Commemorating June 12th Philippine Independence
By Joe Aliling
June 11, 2003
On June 12, 1898, the Filipinos declared their independence. As many historians would probably agree, the Filipinos never became independent from Spanish rule on that day. June 12th was only a historic occasion when many Filipinos gathered together to express their desire to become independent.
While I was growing up in the main campus of the University of the Philippines (UP) in Diliman, Quezon City, this issue of independence has become personal to me. Together with some of my classmates, I realized that independence has three facets to it, namely: political, economic and social. Let us discuss each one briefly.
Did the Filipinos win their independence from Spain? I am not really sure. What I know is that on May 1, 1898, United States (US) Commodore George Dewey steamed into Manila Bay and destroyed the whole Spanish armada. The Philippines was included in their Alliance. The Katipuneros (Filipino freedom fighters), who were fighting for their own independence, did not know that they were
only infantry soldiers fighting the Spanish-American War. While the Filipinos sustained many casualties, Commodore Dewey reported only 8 wounded Americans and none killed.
Contrary to public opinion at that time, however, the victory of the Allied Forces did not gain political independence for the Philippines. Early one morning, the Filipinos just saw the American flag raised on their flagpole. Apparently, Spain sold the Philippines to the United States for $20 million under the Treaty of Paris in 1898.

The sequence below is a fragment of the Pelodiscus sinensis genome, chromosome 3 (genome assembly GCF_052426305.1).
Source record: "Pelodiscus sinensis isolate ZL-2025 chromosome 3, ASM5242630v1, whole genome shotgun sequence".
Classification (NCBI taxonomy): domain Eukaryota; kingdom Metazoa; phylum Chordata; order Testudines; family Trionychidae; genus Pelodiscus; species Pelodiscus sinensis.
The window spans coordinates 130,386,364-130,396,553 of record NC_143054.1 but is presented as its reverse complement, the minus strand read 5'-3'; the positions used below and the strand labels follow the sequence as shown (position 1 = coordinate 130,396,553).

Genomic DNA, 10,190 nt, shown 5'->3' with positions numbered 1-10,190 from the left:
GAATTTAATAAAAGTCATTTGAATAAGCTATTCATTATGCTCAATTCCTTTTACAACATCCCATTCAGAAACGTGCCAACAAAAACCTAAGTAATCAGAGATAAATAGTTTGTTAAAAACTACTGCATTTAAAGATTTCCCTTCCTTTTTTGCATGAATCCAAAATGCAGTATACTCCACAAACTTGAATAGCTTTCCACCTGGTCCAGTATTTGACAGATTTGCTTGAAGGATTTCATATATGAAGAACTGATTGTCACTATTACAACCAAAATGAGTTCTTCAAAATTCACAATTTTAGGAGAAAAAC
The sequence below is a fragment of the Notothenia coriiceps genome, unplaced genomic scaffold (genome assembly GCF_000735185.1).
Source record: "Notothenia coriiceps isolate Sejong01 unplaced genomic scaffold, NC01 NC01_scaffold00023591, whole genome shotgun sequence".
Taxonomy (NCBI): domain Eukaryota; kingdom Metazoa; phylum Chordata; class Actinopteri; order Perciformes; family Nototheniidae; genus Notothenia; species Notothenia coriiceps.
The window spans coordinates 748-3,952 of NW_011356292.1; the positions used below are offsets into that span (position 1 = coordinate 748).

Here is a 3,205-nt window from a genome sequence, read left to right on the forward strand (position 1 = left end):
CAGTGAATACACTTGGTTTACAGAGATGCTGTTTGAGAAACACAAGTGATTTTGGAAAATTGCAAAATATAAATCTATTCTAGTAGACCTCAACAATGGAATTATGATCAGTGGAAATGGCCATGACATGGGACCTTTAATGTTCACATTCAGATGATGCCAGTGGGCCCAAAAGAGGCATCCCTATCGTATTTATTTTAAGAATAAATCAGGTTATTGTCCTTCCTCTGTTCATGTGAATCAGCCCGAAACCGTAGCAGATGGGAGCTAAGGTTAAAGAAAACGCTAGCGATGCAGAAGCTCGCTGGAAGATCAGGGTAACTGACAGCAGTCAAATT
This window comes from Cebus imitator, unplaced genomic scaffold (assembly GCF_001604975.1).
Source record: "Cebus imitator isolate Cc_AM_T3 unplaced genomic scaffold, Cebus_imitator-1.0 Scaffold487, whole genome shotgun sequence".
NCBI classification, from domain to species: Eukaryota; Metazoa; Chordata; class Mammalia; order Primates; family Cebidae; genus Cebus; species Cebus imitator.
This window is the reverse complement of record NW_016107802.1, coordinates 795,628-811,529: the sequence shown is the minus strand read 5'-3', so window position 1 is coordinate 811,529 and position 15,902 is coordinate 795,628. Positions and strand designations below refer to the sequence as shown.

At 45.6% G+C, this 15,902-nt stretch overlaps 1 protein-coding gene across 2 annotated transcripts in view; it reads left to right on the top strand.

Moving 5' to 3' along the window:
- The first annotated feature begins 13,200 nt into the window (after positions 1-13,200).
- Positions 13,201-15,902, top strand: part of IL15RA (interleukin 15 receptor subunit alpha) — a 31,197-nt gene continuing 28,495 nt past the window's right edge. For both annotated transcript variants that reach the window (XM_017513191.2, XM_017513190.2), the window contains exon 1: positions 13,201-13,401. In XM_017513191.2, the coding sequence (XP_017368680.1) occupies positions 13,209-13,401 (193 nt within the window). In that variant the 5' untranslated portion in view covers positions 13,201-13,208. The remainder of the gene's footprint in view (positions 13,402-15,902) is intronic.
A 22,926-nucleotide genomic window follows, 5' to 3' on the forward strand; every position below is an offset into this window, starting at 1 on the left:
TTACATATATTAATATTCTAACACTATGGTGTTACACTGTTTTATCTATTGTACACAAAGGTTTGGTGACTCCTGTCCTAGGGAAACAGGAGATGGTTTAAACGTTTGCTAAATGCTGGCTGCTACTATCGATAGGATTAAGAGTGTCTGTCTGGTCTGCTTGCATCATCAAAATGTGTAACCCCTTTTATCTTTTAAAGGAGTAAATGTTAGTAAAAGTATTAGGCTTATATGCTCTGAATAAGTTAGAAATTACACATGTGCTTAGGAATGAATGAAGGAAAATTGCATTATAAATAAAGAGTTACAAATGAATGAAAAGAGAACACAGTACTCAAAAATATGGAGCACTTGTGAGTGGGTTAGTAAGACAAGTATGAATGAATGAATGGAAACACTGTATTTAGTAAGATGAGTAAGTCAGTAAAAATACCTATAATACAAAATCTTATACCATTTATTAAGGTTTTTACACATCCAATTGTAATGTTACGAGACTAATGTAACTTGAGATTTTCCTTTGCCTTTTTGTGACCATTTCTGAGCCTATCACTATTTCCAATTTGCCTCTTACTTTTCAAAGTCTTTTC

Was there a double cross in the alliance as General Emilio Aguinaldo suggested? I don’t think so. From observing US foreign policy in action, the US government really values American life so dearly that it would even choose the option of hiring mercenaries to fight their battles. The US government and the American people have learned so much from the Civil War. Time and again, we have seen our Republican and Democratic leaders close ranks and set aside their differences, whenever there was any foreign or domestic threat.
Mercenaries fight for monetary considerations. And if it is true that our present Philippine leaders are only “chip of the old block,” then the Filipino leaders at that time probably would have sold out the Philippines, too. We have learned from our Philippines history classes about the bitter rivalry between the Magdalo and the Magdiwang factions within the Katipunan that led to the assassination of Andres Bonifacio.
The only political independence recorded in Philippine history that I know of happened on July 4, 1946 when the United States relinquished its obligations. It took 48 years of colonial rule and two world wars for the Philippines to prove itself worthy of being a true and faithful ally.
As the United States was undergoing industrialization, its military developed weapons of war that were far more superior than those of the world powers at that time. The United States was then preparing to enter the world of geopolitics.